He honorably finishes a six year enlistment with the Air Force. They teach him to be a carpenter. He likes to build things.
After the Air Force he finds the 8 to 5 work day world not so fulfilling and enrolls in college.
He misses the camaraderie of military life and joins the Army National Guard… it helps with school expense too.
One year later he’s in Iraq… during the 2007 Surge… manning a gun turret… running convoy security.
He’s a carpenter, people! In what world does this make sense? This is the type of thing which makes a mother pray. A lot.
He comes home and finds it hard to fit in… a chronic problem of guard troops I’ve met. They serve in war, are sent home and told… “Thanks. Go live your life. Don’t call us – we’ll call you.”
But how do you live a life you haven’t built yet? Many young veterans never figure this out.
So he begins with all the optimism a body can muster. Because that’s who he is.
He makes plans. People walk away. He struggles. He keeps on. He makes more plans. They fall apart. He keeps on. He does it again and again… but I worry he’s loosing ground.
I’m not surprised that he volunteers for another deployment. And he’s gone.
He makes it safely home again… we meet at his apartment one day. He needs a kitchen table, a good lunch and we plan to find both.
His apartment is neat. Clutter distracts him. On the fridge – a small, erasable white board with grocery items listed. On the wall nearby – a large erasable white board. I don’t remember exactly what was on it, but things like : Go to gym – pick up class schedule – buy groceries – Call for appointment… etc.
Pretty basic stuff for such a big board. I didn’t ask questions.
He answered anyway.
The list made him focus. He had to do what was on the list that day. He didn’t worry about the next day. The next day would have it’s own list. It was kind of like his “orders” when he was deployed. And he was never one to shirk orders.
Except these orders he gave to himself.
It must be working for him. He’s in his junior year at a well respected university. And he still takes time to help his crazy parents with the house remodel that won’t end.
Life building is a slow process, but he’s doing it day by day, goal by goal, with a smile on his face.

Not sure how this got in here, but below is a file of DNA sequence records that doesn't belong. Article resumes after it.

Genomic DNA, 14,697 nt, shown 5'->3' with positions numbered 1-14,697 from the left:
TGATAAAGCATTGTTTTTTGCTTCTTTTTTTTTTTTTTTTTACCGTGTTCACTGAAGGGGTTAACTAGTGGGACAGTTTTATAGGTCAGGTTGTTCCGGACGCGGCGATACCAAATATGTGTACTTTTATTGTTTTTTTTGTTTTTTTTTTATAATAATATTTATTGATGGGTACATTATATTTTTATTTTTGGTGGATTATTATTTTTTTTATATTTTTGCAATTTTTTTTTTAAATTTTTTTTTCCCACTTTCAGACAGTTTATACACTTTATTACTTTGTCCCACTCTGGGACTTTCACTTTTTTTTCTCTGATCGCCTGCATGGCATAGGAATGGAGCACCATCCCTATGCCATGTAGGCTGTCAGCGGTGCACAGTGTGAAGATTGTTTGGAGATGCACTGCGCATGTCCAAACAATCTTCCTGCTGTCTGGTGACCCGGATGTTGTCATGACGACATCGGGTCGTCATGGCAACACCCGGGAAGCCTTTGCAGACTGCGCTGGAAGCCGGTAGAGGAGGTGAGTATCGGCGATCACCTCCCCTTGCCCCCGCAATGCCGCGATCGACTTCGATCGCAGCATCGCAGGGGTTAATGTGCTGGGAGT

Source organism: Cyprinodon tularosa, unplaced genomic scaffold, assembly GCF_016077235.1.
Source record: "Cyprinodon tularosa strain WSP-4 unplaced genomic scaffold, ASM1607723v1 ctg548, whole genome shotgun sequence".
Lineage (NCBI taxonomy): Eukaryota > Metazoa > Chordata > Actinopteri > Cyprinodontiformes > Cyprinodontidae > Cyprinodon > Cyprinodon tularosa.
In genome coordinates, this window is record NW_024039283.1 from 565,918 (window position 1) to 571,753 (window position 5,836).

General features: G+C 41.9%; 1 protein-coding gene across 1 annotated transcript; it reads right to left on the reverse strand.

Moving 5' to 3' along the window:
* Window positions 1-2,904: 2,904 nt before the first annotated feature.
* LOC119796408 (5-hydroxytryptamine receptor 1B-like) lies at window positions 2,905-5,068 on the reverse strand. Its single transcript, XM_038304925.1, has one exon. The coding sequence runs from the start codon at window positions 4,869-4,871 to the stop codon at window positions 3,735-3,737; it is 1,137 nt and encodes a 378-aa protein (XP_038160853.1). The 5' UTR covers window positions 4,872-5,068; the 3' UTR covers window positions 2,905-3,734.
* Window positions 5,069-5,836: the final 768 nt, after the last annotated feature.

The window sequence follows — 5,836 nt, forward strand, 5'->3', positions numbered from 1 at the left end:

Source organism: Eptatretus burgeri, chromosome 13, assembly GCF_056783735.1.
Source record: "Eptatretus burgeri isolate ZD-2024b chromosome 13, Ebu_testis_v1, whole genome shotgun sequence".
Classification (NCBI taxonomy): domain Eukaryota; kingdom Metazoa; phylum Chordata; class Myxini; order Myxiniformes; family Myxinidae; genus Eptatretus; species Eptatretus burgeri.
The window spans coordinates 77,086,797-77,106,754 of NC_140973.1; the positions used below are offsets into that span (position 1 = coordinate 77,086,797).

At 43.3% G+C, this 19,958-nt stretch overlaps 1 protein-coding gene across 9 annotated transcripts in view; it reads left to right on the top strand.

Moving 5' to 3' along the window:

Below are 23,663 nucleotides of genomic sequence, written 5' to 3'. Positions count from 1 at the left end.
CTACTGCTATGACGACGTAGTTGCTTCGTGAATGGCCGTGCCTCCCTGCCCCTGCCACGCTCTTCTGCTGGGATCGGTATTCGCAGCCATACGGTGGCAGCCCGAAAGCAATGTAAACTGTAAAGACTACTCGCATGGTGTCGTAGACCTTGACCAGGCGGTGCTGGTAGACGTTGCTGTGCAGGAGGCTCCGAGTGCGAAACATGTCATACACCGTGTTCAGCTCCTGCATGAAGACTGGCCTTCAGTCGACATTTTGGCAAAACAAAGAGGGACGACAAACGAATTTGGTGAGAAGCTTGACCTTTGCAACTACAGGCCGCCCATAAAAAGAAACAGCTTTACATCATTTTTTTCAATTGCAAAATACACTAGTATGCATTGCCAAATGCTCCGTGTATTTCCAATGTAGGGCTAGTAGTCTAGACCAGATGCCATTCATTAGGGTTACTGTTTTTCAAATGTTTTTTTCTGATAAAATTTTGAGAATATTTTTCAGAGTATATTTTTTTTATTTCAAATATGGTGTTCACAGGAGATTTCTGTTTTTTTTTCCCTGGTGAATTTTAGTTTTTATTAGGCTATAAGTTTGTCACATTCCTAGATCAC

Awhile back I whined about how hard it is to keep myself organized. I start the day with great intention and end it with almost nothing done.
“I have two words for you, Mom – – –White. Board.”
Linked with The Nester and the 31 Day bloggers.
9 thoughts on “31 Days of Aging Grace ~ Army Strong”
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You guys raised one of my favorite people in the world. He never ceases to amaze me.It makes me smile to read what you write because I see him doing those things and I can literally hear his laid back voice pointing out the obvious to us all 🙂 I, too, am a fan of the white board but somewhere along the crazy path my life had taken I have lost the skill of organizing myself with “orders” listed. I need to heed the advise and focus myself on the 2 word answer to my chaotic life…”white board”.
Thanks for your sweet words. Here’s to more organization and less chaos in our lives…. We’ll get there 🙂
Life building is a slow process. We still struggle with it, even at our age! I do feel for those that come back, who have given so much and are given so little in return. The recruiters promise so much…Our seventeen year old is wrestling with this right now – join, or begin building his life? His siblings, who have been there, say it is worth it to join. But, they are all struggling, too, as your son is. They are in college (thank you for that, Uncle Sam) or re-joined the Natl Guard and work full time. No easy answers. Wise choices your son is making – smile, one day at a time. Good for all of us.
Yes, one step at a time. Hope your son finds his path too.
I love this, Brooke! I can hear your held breath (for years) as you worry…and see your smile when he gives you your orders. 🙂 I’m enjoying this month of Aging Grace–thanks for sharing!
I’m glad you’re enjoying this:) Thanks, Lisa!
Brooke, I’m glad you discovered the love letters post at My Place to Yours earlier today so I could find you! I’ve been reading of your challenges with aging parents, and my heart goes out to you. But only now, when I read this post about a military son, do I feel compelled to comment. My “creative caring” post tomorrow is Military Families. My youngest daughter married a military man, and I’ve watch him and many others struggle at times with just the things you’ve mentioned. May your son find the path that fits him perfectly!
So glad to hear from your Susan 🙂 I’ll look forward to your post tomorrow. I’ve always felt a bit on the fringes of military families… just being a parent of adult service men. I can’t imagine how hard it must be for spouses and children. It was hard enough just being a mom! Thanks for your kind words for my son.